So Sidney Crosby will be signing a new contract on the weekend worth $104.4MM over twelve years. My favourite reaction came from Norton Sports (presumably from Scott Norton), who had the following exchange with someone named Harry Ouzounian on Twitter:
@NortonSports: So the #NHL cap keeps going up but #Crosby signs extension for exact same AAV? Is there any thought to players of past and future? JW
@houzounian: Reports are that Crosby will earn $10m for 9 yrs, then salary slides to $3-4m in final 3 yrs. Good move for club and player.
@NortonSports: Playing devils advocate – does #Crosby deal help or hurt the other top players in #NHL ???
@houzounian: Good Q, tough to say as Sid has to be the standard bearer for the top salary in the NHL. Everyone else falls under him.
@NortonSports: Agree in theory, so does a player owe it to #NHLPA + his peers to “raise the bar” on salaries so future players can make more?
This is very much a 1995 CBA mindset. Under the current system, with revenues linked with salaries, it’s nuts. As a whole, the NHLPA is better off with Crosby taking, for example, an $8.7MM annual cap hit than they would be if he took a $14MM annual cap hit. That extra $5.3MM a year would have to come from somewhere and the place from which it would come is the pockets of other hockey players.
Using last year as an example, by my math, the players as a whole were entitled about $1.765 billion in salaries. Assume, for the sake of discussion, that they were entitled to that next year and that the players are going to have to pay money back to the league. The difference between Crosby making $10MM in 2013-14 (which is what he will make in cash) and $14MM (if he had a $14MM cap hit with no tail) is about $2,265 on every $1MM in salary a player makes. Everyone else making more money is obviously good for everyone in the NHLPA except Crosby.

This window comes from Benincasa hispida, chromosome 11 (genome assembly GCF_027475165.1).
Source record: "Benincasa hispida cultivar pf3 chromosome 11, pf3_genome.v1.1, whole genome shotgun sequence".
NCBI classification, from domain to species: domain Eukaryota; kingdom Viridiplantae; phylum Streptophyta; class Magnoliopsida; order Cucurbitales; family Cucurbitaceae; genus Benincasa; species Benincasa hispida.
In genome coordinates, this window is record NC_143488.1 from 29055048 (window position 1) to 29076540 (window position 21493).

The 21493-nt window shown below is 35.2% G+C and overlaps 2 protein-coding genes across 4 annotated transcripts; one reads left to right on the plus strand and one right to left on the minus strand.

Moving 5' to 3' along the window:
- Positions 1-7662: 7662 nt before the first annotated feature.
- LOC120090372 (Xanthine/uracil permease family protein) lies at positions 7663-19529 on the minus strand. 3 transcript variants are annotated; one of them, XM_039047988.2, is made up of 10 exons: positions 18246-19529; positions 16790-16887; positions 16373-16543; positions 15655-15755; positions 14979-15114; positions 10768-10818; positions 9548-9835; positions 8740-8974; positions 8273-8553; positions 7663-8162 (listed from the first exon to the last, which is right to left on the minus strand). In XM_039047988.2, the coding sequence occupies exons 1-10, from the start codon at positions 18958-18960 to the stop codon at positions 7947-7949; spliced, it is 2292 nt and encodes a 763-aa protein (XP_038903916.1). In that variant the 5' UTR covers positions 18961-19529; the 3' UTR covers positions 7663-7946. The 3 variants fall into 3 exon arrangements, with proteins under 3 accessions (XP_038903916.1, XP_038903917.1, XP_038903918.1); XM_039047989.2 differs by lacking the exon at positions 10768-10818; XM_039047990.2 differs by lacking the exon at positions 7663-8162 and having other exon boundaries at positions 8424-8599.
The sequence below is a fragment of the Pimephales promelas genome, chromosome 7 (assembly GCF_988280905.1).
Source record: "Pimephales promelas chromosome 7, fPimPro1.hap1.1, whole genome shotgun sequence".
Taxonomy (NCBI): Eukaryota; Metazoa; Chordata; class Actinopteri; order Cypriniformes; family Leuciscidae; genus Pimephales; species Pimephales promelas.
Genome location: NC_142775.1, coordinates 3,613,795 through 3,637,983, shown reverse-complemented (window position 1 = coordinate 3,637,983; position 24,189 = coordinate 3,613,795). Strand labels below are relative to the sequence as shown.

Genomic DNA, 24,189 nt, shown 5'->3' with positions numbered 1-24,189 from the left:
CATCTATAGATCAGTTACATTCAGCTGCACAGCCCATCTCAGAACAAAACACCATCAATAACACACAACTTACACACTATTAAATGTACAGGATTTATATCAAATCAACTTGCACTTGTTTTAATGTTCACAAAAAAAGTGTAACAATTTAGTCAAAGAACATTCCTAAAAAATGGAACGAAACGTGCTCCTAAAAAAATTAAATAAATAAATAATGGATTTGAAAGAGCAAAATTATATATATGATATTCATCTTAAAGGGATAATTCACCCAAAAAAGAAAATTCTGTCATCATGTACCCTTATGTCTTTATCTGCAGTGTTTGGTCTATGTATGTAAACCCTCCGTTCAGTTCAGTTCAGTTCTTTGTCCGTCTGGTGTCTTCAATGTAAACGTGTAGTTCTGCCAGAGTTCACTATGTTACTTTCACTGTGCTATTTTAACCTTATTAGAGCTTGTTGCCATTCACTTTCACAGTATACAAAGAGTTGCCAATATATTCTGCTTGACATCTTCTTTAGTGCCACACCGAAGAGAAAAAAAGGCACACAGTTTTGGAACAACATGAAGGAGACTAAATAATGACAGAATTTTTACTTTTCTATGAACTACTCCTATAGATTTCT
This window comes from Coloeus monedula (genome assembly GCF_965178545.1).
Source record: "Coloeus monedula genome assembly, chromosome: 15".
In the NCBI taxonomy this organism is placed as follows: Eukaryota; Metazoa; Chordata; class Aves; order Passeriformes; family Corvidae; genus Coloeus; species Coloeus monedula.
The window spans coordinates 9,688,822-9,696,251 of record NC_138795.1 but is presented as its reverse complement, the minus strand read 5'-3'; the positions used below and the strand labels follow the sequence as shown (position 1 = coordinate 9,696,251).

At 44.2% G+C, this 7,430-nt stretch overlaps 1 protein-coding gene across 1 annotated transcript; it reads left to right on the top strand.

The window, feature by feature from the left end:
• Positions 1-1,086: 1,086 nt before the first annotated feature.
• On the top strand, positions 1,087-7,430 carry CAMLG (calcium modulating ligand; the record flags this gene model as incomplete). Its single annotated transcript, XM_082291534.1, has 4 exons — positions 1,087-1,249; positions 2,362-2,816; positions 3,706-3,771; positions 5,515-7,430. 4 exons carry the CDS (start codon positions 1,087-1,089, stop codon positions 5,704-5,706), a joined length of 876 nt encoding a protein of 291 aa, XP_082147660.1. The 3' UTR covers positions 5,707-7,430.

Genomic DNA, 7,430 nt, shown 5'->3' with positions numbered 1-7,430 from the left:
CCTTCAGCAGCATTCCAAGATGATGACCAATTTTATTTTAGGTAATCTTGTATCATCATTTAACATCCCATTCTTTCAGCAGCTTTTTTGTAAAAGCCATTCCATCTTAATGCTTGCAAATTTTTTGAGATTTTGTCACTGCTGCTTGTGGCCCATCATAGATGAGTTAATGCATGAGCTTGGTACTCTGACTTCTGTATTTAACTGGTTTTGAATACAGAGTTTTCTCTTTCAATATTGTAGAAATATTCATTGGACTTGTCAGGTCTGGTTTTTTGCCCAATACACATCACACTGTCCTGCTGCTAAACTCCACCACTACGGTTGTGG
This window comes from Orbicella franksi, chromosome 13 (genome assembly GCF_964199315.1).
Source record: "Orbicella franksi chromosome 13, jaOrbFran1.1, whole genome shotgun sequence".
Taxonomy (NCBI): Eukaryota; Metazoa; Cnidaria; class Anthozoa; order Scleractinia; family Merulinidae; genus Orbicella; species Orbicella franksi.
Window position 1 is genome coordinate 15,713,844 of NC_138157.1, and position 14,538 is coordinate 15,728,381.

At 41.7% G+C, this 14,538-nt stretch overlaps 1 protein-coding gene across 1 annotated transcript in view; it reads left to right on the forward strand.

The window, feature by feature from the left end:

So the initial point made by the @NortonSports Twitter account is nuts. There’s a secondary point there I think – is Crosby screwing over slightly less talented superstars by taking less than he could? As we’re all aware, the guys who really made out like bandits under this CBA are the guys who are a little further down the salary ladder. With that said, I’ve got some difficulty in believing that Crosby’s contract puts any sort of a ceiling on the income of NHL stars.
NHL free agency is about supply and demand. If, for example, Evgeni Malkin became a UFA tomorrow, teams considering offers to him would be foolish to view what Crosby makes as a ceiling (assume, for the sake of this discussion, that Crosby is undoubtedly a better player and has no materially different health risk than Malkin). The mystery that NHL GMs are trying to solve when they sign hockey players is how to build a Stanley Cup contender for $X. In that context, whatever Sidney Crosby is being paid is irrelevant, except to the extent that if you pay way more for someone comparable, you have less money to build a supporting cast. Of course, maybe you then don’t sign Marc-Andre Fleury to a $5MM cap hit and the whole thing’s a wash.
The problem with thinking that Crosby’s contract sets the market is that there isn’t an unlimited supply of Crosbys that a team can buy. If a Malkin costs $12MM annually, a team can’t say “To hell with this, I’m going to buy a Crosby for $8.7MM.” Crosby’s contract doesn’t really set a market for anything. If he took less than the fair market price for his services, well, it’s up to the agent who represents someone else to explain to potential buyers why the value of their guy’s services is more than $8.7MM and that Crosby taking less doesn’t change what those services are worth.
* * *
JP of JapersRink had a more insightful comment (I’m combining a few tweets here):
If Sid signs for an AAV of $9m, Ovi’s deal is even a clearer miscalculation – guys were supposed to be going for more than $9.6m by now. And yeah, maybe there’s a discount on Sid due to the obvious risk. Guess we’ll see w/ Malkin next year. But Ovi deal was supposed to save $. The Ovi deal was supposed to be a long-term bargain (or else why do it?), assuming that salaries would be stratospheric by nowish. Are they? And, in the interest of disclosure, I liked the deal at the time. But then again, if I knew anything about the game, I’d be in it.
I wasn’t as big on the deal as JP was at the time because of how common it is for elite players at a young age not to be elite players when they get older. That’s a pretty good point though. We’re four years beyond the date that deal was signed now and it’s still the top salary cap hit in the NHL. Washington’s carrying a lot of risk (which they must be horrified might be coming to pass after the past few years) and isn’t really getting any benefit in terms of salaries for superstars having become more expensive. I’ve previously mentioned, in passing, that I was surprised by the fact that the star salaries have been stagnant under this CBA. Looks like I’m not the only one.